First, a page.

Brown-headed nuthatch

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Brown-headed nuthatch
In North Carolina, US
Scientific classification Edit this classification
Domain: Eukaryota
Kingdom: Animalia
Phylum: Chordata
Class: Aves
Order: Passeriformes
Family: Sittidae
Genus: Sitta
S. pusilla
Binomial name
Sitta pusilla
Latham, 1790

S. p. caniceps
S. p. pusilla
S. p. insularis

Range of S. pusilla

The brown-headed nuthatch (Sitta pusilla) is a small songbird endemic to pine forests throughout the Southeastern United States. Genetic analyses indicated low differentiation between northern and southern populations in Florida, but the study also found lower genetic diversity among south Florida populations that may be a result of the increased habitat fragmentation that was documented. The Bahama nuthatch was formerly considered a subspecies (S. p. insularis), has since been reclassified as its own separate species.[2][3] Two recent studies assessing vocalizations in Bahama and continental nuthatch populations found important differences.[4][5] One of the studies[4] also demonstrated that continental and Bahama populations did not respond aggressively to calls of the other population. This type of call-response study is often used to help define cryptic species.[6]

The bird, like other nuthatches, possesses a sharp black nail-like beak, which it uses to pound open seeds. It is a frequent visitor to feeding stations and is highly fond of sunflower seeds and suet cakes. Bold and inquisitive, this bird is readily approachable by humans.

At Ash, North Carolina

The bird is regularly observed using a small chips of bark, small twigs, and pine needles held in its beak as tools to dig for insects.[7] The nuthatch exhibits other curious behaviors such as cooperative groups where groups of 3–5 adults provide care at a single nest.[8] Recent genetic assessments suggest some of the putatively non-breeding adults associated with these groups may actually breed with individuals in neighboring territories.[9] This nuthatch also exhibits a wide range of other social behaviors that include social grooming[10] and male-female duets similar to those observed for the pygmy nuthatch.[11]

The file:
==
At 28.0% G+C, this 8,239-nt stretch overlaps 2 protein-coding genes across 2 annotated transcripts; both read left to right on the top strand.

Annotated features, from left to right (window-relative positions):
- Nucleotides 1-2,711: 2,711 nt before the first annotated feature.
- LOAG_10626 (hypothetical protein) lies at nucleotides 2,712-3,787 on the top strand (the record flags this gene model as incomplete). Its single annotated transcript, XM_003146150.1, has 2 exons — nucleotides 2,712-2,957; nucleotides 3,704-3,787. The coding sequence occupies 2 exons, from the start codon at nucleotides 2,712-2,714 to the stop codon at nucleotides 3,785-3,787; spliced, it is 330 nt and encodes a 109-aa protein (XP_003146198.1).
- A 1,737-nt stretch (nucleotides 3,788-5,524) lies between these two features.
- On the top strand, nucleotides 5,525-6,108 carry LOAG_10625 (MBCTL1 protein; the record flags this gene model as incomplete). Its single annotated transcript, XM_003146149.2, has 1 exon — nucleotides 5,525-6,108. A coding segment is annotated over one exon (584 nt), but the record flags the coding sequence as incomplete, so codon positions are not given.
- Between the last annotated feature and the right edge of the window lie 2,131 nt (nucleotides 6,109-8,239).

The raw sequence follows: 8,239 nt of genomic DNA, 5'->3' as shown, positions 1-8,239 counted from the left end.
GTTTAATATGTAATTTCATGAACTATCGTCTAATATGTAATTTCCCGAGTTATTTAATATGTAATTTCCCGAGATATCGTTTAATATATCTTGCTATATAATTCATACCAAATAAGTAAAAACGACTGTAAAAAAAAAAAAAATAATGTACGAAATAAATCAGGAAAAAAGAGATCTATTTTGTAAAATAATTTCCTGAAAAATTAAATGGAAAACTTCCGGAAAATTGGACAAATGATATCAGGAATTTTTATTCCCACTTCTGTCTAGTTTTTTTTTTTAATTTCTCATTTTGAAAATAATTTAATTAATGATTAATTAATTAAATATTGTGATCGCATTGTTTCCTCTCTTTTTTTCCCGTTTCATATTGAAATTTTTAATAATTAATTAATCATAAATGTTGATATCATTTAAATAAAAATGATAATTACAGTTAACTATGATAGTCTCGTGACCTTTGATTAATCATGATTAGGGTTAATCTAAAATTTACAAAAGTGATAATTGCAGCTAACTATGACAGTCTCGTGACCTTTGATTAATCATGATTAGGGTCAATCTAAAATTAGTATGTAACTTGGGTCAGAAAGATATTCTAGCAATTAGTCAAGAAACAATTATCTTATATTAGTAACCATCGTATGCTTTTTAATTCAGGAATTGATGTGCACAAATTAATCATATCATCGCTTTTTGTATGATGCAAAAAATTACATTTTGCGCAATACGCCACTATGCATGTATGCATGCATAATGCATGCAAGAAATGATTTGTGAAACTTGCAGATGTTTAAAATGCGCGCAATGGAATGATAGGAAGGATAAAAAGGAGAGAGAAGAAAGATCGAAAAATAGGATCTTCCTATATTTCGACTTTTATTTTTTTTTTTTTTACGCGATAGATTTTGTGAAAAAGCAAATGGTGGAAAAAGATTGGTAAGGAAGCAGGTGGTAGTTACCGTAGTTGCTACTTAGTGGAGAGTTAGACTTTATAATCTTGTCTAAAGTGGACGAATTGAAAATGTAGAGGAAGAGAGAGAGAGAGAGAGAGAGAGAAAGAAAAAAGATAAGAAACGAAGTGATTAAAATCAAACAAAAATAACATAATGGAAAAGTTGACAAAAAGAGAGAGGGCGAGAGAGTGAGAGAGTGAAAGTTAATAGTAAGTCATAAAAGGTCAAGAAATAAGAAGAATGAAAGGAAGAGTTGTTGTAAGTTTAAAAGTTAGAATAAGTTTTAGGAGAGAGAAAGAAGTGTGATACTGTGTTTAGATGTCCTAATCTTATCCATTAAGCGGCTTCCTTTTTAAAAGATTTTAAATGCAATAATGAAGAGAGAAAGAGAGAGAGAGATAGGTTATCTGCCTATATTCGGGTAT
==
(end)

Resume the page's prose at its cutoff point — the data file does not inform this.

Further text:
The brown-headed nuthatch has been found to prefer making their nests at the top of short snags.[12]

Despite the other species' common name, the brown-headed nuthatch is about the same size as the pygmy nuthatch and the two species are the world's smallest nuthatches. In the brown-headed nuthatch, the total length is 9–11 cm (3.5–4.3 in), wingspan is 16–18 cm (6.3–7.1 in) and body mass is 10–12 g (0.35–0.42 oz).[13][14] This species sports a brown cap with narrow black eyeline and buff white cheeks, chin, and belly. Its wings are bluish-gray in color. A small white spot is found at the nape of the neck. The bird's call is a sharp whee-hyah sounding very similar to a "rubber duck" toy and particularly is loud for a bird its size. They also make softer "pit pit pit" calls while in flight as well as other squeaking noises. If heard or seen well, this species is virtually unmistakable in the wild, since it overlaps only with the very differently marked and larger red-breasted and white-breasted nuthatches.[15]


  1. ^ BirdLife International (2016). "Sitta pusilla". IUCN Red List of Threatened Species. 2016: e.T103881613A94282209. doi:10.2305/IUCN.UK.2016-3.RLTS.T103881613A94282209.en. Retrieved 12 November 2021.